The Work

January 28, 2010 2:35 PM

R.I.P. J.D. Salinger

Posted by Zach Lowe

GettyImages_3380455 We've already waxed poetic about reading J.D. Salinger's landmark "The Catcher in the Rye" in our freshman year of high school, and the Web will no doubt be filled today with remembrances of the curious and reclusive author. He will be missed, and his work will remain must-read material for...just about everyone, we think.

Of course, his most famous work ("Catcher") was the subject of one of the more interesting fair use cases in recent years, as chronicled in various stages by our colleague Ed Shanahan. Salinger won the first major round in that case, when a federal district court judge in Manhattan issued an injunction banning the publication in the U.S. of a book purporting to be a sequel to "Catcher." The book, written by a Swedish man named Frederik Colting, portrays a 76-year-old Holden Caulfield escaping a retirement home and exploring New York City. (It's title: "60 Years Later: Coming Through the Rye.")

Salinger (represented by his longtime lawyer, Marcia Paul of Davis Wright Tremaine) sued Colting and Colting's publishing company last June, alleging copyright infringement. Colting's lawyer (Edward Rosenthal of Frankfurt Kurnit Klein & Selz) argued that the book was protected by fair use provisions in U.S. copyright law, claiming it was transformative and amounted to a parody of Salinger's work. Judge Deborah Batts disagreed and issued an injunction banning the publication of Colting's book in the U.S. (Neither lawyer returned messages seeking comment.)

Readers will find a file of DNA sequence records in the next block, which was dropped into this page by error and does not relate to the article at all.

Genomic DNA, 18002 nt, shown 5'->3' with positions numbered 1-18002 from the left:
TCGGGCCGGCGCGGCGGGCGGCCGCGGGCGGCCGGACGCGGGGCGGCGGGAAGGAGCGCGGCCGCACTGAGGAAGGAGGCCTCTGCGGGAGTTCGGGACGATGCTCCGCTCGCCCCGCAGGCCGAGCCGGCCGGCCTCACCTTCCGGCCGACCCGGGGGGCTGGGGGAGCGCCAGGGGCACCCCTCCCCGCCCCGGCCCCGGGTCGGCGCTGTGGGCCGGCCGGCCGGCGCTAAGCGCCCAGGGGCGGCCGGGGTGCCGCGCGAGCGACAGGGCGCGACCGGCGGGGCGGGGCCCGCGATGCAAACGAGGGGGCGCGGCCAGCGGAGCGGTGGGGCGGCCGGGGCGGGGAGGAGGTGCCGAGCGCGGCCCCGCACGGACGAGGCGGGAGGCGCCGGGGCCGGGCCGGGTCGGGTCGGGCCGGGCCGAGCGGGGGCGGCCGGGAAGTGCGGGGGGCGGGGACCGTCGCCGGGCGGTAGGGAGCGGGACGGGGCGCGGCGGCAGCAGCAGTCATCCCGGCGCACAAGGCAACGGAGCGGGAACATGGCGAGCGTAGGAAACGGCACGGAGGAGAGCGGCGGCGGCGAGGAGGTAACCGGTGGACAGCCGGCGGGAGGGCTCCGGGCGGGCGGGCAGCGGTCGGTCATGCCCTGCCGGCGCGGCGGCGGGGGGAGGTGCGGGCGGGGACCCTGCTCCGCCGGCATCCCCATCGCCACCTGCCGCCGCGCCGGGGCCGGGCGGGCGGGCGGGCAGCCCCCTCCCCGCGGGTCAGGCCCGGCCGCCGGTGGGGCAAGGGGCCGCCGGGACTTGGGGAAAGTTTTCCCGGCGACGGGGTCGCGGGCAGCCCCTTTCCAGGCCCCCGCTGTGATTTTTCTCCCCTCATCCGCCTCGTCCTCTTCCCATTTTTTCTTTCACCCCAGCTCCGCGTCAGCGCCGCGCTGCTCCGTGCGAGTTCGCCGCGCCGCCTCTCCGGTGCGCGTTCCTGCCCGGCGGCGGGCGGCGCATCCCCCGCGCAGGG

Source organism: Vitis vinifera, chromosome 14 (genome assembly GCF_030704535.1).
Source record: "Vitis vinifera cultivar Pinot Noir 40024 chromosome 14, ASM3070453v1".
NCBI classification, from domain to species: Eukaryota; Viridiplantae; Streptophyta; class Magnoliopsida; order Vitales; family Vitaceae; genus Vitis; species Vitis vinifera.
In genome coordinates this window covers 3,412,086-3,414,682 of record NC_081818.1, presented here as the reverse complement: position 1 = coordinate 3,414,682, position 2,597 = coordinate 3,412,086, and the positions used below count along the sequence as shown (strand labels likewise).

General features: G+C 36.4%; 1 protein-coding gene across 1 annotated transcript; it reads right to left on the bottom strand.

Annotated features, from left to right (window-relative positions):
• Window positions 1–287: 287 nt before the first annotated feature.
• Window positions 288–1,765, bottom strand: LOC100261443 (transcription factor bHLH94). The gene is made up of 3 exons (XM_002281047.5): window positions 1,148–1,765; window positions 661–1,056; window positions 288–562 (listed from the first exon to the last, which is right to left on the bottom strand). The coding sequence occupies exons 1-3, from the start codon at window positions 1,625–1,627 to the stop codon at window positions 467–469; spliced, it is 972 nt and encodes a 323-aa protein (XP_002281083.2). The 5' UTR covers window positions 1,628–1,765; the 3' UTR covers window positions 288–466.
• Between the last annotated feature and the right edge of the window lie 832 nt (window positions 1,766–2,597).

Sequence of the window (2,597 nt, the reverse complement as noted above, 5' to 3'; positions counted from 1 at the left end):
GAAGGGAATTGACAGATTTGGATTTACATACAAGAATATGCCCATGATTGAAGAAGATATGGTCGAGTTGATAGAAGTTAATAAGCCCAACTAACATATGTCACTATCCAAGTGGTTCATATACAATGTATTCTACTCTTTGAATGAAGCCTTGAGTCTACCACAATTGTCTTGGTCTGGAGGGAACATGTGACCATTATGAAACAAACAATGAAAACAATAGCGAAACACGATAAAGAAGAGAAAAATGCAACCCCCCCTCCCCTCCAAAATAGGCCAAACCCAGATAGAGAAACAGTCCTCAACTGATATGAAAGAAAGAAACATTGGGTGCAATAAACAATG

Colting appealed to the U.S. Court of the Appeals for the Second Circuit, and that court has yet to issue a ruling after hearing oral arguments in September. (Judge Guido Calabresi, a member of the Second Circuit's three-judge panel hearing the case, labeled Colting's book "a rather dismal piece of work" but said his literary misgivings would not effect his ruling in the case.)

Under U.S. copyright laws, Salinger's passing today starts a 70-year clock after which Salinger's "Catcher" protections will expire.

Photo of J.D. Salinger: Getty Images

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